Of course, you can try to separate out the big plays, but they still happened. Did UNC discover a crack in the Wahoo defense? Was it a missed assignment? Was it just a great play by the offense?

The Hoos will need answer those questions this week, because Boston College freshman RB A.J. Collins ran over, around and through the Louisville defense last week for 272 yards and 4 TDs.

Grade: A-

Special Teams

Once again, the Cavaliers’ special teams was far from special. The placekicking unit was perfect, again. A.J. Mejia was 2/2 on FGs and 2/2 on PATs.

The Hoos did not attempt a punt return, but both of Joe Reed’s kickoff returns failed to reach the 20 yard line. That is unacceptable when a touchback brings the ball out to the 25.

But those aren’t really the problems. The problems, once again, are in defending the returns. Specifically the punt returns. UNC’s M.J. Stewart had a 31 yard return early in the game. Thankfully, it did not end up making any difference, as the Wahoo defense forced a 3-and-out on the ensuing drive. But those types of plays change field position, and often change games. The coaching staff needs to get the coverage units improving.

Grade: D


It seems like every week we could talk about the defense. This defense is playing really good football right now. Even with the two long TDs allowed, the defense was outstanding this week. Last week, we focused on Micah Kiser and the LBs. This week, we’re going to look at the DBs, which allowed just 46 passing yards and forced three INTs.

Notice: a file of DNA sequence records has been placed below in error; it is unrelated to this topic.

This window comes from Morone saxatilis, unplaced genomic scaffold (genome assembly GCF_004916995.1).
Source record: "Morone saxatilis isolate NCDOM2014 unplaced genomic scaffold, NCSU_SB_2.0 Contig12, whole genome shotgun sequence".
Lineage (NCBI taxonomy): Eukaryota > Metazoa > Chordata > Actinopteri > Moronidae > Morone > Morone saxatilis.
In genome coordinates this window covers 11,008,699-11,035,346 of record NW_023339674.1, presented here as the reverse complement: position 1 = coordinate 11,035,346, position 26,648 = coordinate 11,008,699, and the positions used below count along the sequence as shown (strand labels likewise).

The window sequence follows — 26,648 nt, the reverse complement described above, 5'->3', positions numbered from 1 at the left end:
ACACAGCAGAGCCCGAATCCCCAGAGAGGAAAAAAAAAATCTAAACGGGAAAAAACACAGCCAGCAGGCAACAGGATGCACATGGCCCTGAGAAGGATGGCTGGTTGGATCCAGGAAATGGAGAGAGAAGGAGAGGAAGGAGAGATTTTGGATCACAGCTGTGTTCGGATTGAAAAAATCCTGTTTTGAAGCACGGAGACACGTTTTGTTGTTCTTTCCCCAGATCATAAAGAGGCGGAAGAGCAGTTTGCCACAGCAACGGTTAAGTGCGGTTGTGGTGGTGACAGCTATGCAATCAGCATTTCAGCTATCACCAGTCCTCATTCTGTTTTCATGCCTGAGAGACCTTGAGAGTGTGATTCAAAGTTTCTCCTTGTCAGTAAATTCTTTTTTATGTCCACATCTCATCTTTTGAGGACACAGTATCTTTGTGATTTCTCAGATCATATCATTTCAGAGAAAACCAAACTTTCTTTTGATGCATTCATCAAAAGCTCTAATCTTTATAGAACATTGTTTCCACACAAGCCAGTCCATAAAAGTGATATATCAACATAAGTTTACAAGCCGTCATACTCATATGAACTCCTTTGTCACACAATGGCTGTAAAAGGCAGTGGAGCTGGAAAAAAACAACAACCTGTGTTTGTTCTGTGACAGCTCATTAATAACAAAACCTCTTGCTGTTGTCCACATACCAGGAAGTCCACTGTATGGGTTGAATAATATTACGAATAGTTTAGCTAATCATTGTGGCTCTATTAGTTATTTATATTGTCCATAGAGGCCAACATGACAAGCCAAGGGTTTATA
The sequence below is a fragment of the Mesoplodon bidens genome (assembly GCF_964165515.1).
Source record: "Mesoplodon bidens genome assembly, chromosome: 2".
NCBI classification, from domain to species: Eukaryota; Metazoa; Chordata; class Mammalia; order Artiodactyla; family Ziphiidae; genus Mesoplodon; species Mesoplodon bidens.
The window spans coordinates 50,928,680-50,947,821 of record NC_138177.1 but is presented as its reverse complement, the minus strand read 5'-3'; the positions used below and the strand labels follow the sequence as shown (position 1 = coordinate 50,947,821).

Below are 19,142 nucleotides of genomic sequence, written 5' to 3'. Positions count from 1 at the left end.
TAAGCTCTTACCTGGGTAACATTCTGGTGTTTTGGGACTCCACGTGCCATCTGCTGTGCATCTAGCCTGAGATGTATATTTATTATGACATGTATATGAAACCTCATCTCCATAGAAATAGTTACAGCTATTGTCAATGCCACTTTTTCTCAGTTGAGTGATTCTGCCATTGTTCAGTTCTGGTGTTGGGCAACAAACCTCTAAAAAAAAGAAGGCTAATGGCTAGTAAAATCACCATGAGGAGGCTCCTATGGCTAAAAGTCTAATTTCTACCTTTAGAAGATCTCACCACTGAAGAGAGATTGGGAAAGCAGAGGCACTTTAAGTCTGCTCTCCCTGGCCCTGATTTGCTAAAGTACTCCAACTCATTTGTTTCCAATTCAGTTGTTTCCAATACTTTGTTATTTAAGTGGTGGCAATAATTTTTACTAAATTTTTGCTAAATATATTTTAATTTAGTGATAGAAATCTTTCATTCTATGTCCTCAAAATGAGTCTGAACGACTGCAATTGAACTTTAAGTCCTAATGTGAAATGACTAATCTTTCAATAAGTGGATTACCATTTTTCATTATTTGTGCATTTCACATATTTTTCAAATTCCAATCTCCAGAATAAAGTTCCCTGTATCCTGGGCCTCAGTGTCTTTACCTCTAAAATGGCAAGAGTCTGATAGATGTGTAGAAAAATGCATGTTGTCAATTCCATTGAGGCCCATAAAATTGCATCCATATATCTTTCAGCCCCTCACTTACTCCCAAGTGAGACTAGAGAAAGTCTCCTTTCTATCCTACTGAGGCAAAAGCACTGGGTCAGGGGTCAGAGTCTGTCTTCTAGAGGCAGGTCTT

Ball disruption has been a big part of the success this year. Virginia is 15th in the nation in turnover margin. They’re just 56th in turnovers forced, but that is still a huge improvement over last year, when the Hoos were 88th.

Last year, the Hoos totaled 9 INTs, which was 81st in the nation. Through 6 games, the Hoos have already equaled those 9 INTs, and are 12th in the nation.

Obviously, Quin Blanding is the star of the defensive backfield. He’s second on the team with 61 tackles. He’s also closing in on Jamie Sharper’s school record for career tackles. Blanding, of course, had the big pick-6 last week.

But Blanding isn’t the only DB shining this year. Redshirt freshman Brenton Nelson leads the team with 3 INTs. CB-turned-Safety-turned-CB Juan Thornhill leads the team with 6 passes defended. And sophomore CB Bryce Hall has been so good that he’s just not seeing any passes thrown his way.

All three of those guys came up big this week. Nelson and Hall had big INTs. And Thornhill had a TD saving tackle on Michael Carter’s first long run. Sure, it didn’t matter too much since Carter scored two plays later. But it shows the effort that this entire defense is bringing on every play. Watch this play. Thornhill is 7 yards behind Carter as the RB gets into the open field. Thornhill sprinted 35 yards and caught him. That’s hustle.

Grade: A